Sunday, March 29, 2015


Herbarium:  A collection of preserved plant specimens.  These may be whole plants or part plants: these will usually be in a dried form mounted on a sheet but, depending upon the material, may also be kept in alcohol or other preservative.  (Wikipedia)

Looks like my grandfather, Sigmund Levy, had his very own Herbarium!

The Kenilworth Herbarium and Plant Analysis, copyrighted in January,1899, was a series of blank forms (11x14 inches) on one side of which the plant was mounted and classified, and upon the other side an outline was given for a complete and systematic analysis of the plant, with space for drawings of important parts.

When I opened up the book, I found this written on the inside front cover.

Looks like it might have been a hobby or even a school project for Sig.

The book gives a pretty nice order of description for the owner to follow – and it looks like Sig followed the instructions perfectly!

Here’s the page that faced this with the actual plant still mounted into the book.

Based on the date of March 20, 1903, Sig would have been just shy of his 15th birthday.  I can't get over the perfect handwriting - I have quite a few things of Sig's with his handwriting and it is never this perfect.

photo courtesy of Wikipedia

Here’s another interesting page.

Cemetery?  Sig, WHICH CEMETERY?  What were you doing there?  Just collecting plants or visiting a relative?  So many questions!

Delphinium Photo
photo courtesy of Wikipedia

So it looks like Sig was a packrat in his own right.and I can completely understand where my dad got his packrat tendencies.  Note to self:  don’t follow too closely in my ancestor’s footsteps.

I can’t believe this book is 112 years old.  Thanks for leaving it for me, Sig!

Sunday, March 15, 2015

Memorial Tributes – Mabel McAboy Fitzgerald

I’ve had this box of things tucked away in a drawer and I decided to finally get it out and look through it.  I guess it’s official that my paternal grandparents weren’t the only packrats in the family – they shared that gene with my maternal grandmother, as well.  Although I will say that I can completely understand hanging on to the things you received when your mother died – how could you throw something like that away?  Inside the box was this book.

Memorial Tributes

And when I opened it up, I saw it was memorializing the death of my great grandmother, Mabel Viola McAboy Fitzgerald.  For the most part, the book was blank except for telling me that the services were held at the John N. Lisle Chapel in Fresno on November 15, 1966 at 2:30 p.m. with the Rev. Chester Snyder officiating.  But this page had some interesting information on it.

Clarence & Lorraine Follett (Mabel’s granddaughter and her husband)
Clara Hunter (Mabel’s daughter and my grandmother)
Warren Crawford (husband of Mabel’s daughter, Viola)
Stanley Fitzgerald (Mabel’s son)
E.F. Fitzgerald (Mabel’s husband and my great grandfather)
Viola Crawford (Mabel’s daughter)
Mr. & Mrs. Ferd. Fries (unknown but a pallbearer)
Mrs. Weisbrodt (unknown)
Winifred Hoey (daughter of Clara McAboy Hoey and Mabel’s niece)

And the funeral card.

Funeral Card Front

Funeral Card Inside

I don’t remember anything about this funeral and have no idea if I was even there but my dad was a pallbearer.

And more stuff!

I went through each card – some were cards which were attached to floral arrangements and some were ‘announcing’ the presence of someone at the service.  Here’s a few interesting ones.

Card Sig Levy

Looks like my paternal grandparents were there.  And that’s Sig’s handwriting.

And so many people sent flowers and someone wrote the type of arrangement on the back of the cards.

Flower Card Henry Langworthy

Henry was the son of Mabel’s sister, Lilly Gay McAboy, and William Ralph Langworthy.  Henry sent pink and white carnations.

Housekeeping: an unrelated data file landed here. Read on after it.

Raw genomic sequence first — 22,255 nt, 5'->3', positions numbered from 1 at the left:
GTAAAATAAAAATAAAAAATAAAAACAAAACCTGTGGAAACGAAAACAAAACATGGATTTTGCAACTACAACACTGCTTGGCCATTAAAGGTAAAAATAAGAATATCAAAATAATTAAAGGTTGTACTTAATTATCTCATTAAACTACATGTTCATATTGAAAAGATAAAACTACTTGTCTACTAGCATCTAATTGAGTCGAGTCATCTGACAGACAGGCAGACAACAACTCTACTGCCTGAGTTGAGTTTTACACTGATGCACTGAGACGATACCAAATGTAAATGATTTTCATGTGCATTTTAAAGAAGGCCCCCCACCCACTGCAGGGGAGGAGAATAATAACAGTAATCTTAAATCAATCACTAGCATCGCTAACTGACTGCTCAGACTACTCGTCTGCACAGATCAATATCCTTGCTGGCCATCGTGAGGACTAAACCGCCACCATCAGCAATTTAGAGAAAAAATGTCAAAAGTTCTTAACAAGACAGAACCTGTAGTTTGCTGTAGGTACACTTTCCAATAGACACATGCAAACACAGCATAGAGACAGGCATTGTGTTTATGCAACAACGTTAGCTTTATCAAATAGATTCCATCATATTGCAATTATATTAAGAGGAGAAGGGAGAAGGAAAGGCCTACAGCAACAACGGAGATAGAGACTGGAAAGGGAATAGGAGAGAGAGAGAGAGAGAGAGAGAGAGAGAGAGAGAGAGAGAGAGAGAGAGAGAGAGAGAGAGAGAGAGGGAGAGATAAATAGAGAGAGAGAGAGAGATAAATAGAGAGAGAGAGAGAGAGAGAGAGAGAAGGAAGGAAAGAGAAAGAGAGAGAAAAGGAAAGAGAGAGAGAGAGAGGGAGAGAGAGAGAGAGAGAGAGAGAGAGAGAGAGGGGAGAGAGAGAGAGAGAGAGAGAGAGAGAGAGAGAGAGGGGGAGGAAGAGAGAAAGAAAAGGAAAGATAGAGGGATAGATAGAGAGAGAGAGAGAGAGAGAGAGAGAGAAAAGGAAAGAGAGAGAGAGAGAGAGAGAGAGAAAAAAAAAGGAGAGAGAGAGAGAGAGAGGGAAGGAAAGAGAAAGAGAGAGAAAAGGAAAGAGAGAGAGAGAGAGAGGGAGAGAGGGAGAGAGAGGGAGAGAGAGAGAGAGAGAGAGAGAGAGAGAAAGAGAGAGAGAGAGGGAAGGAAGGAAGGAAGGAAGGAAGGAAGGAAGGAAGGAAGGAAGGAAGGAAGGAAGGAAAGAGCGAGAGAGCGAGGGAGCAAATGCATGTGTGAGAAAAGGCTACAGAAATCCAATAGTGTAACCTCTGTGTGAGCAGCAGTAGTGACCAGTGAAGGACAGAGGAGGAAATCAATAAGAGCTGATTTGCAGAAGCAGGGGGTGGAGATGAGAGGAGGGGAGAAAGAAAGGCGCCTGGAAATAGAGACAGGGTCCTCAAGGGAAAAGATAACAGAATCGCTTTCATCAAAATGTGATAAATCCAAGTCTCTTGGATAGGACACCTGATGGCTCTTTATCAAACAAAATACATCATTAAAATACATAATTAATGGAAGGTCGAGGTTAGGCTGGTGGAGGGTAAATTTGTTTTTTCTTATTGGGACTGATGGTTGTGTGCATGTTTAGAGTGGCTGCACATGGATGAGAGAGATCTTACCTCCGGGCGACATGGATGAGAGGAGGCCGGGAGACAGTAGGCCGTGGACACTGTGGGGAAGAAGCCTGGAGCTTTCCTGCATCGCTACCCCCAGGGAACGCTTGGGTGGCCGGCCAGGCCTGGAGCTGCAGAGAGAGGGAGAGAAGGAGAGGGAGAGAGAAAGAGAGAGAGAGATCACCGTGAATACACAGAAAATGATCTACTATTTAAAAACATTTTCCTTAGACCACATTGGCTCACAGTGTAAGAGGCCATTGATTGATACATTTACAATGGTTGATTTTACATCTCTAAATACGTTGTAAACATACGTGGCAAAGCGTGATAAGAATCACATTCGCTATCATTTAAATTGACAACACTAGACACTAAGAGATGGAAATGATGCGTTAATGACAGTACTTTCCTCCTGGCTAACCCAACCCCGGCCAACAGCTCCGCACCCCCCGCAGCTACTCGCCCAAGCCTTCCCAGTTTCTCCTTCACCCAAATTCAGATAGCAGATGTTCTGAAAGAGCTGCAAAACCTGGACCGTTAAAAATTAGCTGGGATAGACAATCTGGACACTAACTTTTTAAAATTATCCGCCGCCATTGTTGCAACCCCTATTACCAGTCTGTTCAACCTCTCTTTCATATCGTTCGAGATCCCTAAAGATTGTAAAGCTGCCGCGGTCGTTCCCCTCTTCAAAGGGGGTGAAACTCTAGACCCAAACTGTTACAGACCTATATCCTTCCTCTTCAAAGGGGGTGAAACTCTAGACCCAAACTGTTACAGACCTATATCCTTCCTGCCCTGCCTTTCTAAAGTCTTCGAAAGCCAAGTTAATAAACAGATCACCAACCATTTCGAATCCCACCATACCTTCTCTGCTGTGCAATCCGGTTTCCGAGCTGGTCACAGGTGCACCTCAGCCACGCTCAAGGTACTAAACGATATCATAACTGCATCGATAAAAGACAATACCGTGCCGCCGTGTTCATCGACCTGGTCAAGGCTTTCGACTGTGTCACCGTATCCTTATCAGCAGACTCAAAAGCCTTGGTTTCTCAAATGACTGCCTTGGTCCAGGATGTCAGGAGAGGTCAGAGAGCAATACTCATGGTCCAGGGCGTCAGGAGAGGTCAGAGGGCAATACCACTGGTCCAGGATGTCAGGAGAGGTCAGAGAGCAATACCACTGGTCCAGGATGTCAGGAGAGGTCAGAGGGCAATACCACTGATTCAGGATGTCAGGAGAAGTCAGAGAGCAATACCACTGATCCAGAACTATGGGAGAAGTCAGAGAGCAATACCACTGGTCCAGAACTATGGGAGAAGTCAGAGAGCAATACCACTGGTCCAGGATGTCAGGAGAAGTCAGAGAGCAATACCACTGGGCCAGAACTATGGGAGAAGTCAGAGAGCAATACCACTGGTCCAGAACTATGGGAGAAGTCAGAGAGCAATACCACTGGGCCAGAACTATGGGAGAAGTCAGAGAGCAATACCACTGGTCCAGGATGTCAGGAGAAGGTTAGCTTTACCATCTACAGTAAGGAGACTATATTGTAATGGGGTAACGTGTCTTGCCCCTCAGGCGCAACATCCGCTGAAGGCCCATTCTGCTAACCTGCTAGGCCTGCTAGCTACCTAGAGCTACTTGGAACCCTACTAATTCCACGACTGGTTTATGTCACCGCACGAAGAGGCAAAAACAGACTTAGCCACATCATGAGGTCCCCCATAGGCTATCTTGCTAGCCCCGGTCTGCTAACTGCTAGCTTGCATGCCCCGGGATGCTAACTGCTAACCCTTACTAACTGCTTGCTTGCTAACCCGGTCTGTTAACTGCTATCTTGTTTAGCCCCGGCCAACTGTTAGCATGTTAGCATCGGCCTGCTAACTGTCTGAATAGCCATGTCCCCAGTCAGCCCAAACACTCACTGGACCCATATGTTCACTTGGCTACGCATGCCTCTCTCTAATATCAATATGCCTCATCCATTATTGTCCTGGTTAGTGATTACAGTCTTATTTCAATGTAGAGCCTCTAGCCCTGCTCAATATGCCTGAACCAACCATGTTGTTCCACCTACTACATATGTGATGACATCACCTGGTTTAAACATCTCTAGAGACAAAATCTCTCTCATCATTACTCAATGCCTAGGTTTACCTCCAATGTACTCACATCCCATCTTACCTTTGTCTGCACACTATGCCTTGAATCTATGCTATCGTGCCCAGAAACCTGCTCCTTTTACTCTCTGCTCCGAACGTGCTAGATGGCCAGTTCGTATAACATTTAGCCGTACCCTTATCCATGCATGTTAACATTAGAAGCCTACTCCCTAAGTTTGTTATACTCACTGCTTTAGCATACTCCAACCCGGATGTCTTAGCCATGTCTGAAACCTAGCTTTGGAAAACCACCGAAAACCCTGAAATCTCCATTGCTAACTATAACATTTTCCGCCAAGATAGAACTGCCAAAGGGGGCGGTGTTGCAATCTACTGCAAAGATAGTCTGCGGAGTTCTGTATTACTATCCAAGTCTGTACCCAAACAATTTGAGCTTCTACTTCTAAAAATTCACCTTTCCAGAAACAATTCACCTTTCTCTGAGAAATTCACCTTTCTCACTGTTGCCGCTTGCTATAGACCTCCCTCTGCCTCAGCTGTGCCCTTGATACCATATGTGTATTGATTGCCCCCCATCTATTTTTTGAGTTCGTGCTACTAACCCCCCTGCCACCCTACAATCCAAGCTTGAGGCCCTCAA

Flower card John Fitzgerald

John Fitzgerald was the brother of Edward Fitzgerald (my great grandfather) – Jack and Elfie were his son and daughter-in-law.  They sent lavender chrysanthemum and pink carnations with a pink bow.

Flower card Sig Levy

And my paternal grandparents sent flowers and this is Loraine’s handwriting – I’d know it ANYWHERE!  They sent a bronze mum plant and someone added on the back Please Give Water.  Hope someone did that!

Flower card Gordon Levy

Even my parents sent flowers!  They sent a wreath of lavender mums, pom poms and pink roses.

This one just breaks my heart.

Flower card Ed Fitzgerald

Oh geez, he sent flowers?  The spray sounds beautiful and had a satin ribbon saying “Loving Wife”.  I do remember after she died Great Grandpa was overcome with grief and cried for months.  As I remember, the two of them were having some sort of disagreement so Mabel decided to spend the night at my grandmother’s house where she died in her sleep, just 6 days before their 65th wedding anniversary.  And being a sensitive 12 year old, I also remember just a month later picking out cloth handkerchiefs as my gift to him for Christmas.

Mabel is buried in I.O.O.F. Cemetery in Fresno.

Mabel grave

I don’t know why this is spelled Mable – everything I’ve seen is spelled Mabel including the record of her birth.  A mistake?  Did no one care or did no one take the time to make it right?

Mabel McAboy c 1965
Mabel Viola McAboy Fitzgerald
6 Jun 1883 – 12 Nov 1966

Sunday, March 8, 2015

Things I remember

Today is International Women’s Day which has caused me to think a lot about the women in my life who have come before me.  And as time marches on, I find myself the oldest generation in my family and it causes me to stop, take a breath, and really think about these women so whatever memories I have left of them aren’t lost forever.

Geraldine c 1949
My mom
Geraldine Martin Levy

Of course the most important woman in my life was my mother, Geraldine Martin Levy.  My mom had a pretty disjointed childhood as her parents were divorced when she was about 10 and for several years she either lived alone with her mother or with her Great Aunt, Anna Fitzgerald Sronce.  For whatever reason, my mother either didn’t have many memories of her childhood and “life before Dad” or she just didn’t want to talk about them.  Once I started on this genealogical journey, though, she seemed to share more of her memories.  But I learned that she would tire easily of my questions so I tried to limit them to small chunks at a time.  And now that the time is gone, there are still so many questions I want to ask her.